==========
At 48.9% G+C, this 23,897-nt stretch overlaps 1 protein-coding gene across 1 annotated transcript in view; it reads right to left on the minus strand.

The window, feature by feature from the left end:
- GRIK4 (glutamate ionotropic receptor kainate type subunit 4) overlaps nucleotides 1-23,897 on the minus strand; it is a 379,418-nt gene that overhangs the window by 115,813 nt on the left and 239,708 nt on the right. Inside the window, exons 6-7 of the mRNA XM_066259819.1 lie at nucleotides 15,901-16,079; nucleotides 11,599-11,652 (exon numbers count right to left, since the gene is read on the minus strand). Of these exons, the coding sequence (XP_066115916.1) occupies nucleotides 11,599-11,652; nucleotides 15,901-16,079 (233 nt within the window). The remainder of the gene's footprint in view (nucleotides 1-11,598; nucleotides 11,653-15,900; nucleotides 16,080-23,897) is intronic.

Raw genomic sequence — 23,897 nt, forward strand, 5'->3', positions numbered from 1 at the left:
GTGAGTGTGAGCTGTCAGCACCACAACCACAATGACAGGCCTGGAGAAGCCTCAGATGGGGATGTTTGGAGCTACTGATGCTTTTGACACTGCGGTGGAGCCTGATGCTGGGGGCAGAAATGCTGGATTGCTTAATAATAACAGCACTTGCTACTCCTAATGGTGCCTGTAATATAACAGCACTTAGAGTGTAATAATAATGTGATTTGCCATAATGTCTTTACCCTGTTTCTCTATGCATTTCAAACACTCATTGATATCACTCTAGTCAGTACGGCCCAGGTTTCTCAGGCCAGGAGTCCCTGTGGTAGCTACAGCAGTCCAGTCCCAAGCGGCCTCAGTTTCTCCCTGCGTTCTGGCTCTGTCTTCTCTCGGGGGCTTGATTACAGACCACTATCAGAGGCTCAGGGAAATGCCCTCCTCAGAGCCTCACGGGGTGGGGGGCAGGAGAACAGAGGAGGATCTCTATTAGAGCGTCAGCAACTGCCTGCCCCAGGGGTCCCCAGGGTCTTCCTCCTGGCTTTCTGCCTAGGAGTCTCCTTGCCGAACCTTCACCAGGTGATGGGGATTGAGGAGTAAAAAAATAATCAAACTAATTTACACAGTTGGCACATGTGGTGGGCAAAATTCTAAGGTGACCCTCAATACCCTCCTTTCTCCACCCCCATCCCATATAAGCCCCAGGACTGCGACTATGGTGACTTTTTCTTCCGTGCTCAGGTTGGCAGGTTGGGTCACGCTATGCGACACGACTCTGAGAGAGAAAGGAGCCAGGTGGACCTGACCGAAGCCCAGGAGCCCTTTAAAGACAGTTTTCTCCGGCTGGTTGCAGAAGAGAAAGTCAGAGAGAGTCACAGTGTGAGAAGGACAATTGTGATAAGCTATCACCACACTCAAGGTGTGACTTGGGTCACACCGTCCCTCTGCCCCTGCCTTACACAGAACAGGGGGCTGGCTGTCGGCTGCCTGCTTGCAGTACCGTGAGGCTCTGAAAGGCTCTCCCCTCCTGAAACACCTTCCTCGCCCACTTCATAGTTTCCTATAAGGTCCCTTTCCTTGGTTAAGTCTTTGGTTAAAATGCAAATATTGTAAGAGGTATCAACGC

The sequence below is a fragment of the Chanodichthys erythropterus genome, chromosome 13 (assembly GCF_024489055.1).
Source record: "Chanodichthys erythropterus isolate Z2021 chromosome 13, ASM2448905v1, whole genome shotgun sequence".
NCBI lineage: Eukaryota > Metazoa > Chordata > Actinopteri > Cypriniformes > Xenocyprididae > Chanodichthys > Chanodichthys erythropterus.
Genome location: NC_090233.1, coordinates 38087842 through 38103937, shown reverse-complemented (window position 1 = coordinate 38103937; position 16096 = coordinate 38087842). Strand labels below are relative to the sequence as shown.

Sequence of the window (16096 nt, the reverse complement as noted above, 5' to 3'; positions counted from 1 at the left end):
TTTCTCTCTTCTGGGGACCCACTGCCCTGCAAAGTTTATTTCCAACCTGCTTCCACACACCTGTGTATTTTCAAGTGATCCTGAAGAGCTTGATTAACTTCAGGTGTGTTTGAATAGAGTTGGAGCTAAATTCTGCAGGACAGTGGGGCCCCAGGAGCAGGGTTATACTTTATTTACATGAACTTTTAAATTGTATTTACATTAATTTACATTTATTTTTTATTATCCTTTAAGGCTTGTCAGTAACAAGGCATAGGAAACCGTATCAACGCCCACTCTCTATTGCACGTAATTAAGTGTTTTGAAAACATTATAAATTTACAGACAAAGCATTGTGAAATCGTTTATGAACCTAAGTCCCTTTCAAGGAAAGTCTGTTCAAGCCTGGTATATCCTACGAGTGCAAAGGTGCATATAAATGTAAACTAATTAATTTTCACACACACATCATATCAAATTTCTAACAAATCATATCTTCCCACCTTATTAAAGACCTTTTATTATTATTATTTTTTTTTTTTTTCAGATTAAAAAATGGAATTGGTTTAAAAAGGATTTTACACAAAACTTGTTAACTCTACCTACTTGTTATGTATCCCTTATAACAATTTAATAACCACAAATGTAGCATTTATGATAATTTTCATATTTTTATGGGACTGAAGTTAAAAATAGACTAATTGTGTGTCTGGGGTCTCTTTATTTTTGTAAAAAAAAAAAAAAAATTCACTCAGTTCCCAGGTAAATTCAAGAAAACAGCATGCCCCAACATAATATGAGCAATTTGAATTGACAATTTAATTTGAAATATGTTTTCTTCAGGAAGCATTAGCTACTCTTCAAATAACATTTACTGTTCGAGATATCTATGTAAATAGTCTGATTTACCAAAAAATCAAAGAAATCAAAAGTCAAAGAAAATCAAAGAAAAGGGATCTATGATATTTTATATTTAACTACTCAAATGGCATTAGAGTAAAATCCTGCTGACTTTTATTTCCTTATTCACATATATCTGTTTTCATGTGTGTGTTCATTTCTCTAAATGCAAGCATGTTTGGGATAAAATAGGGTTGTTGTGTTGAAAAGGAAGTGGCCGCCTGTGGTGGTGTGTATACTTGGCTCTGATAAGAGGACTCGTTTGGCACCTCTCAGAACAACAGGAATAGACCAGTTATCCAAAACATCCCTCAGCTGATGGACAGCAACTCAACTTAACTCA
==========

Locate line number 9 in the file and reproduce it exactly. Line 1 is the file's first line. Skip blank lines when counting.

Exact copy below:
Genome location: NC_090233.1, coordinates 38087842 through 38103937, shown reverse-complemented (window position 1 = coordinate 38103937; position 16096 = coordinate 38087842). Strand labels below are relative to the sequence as shown.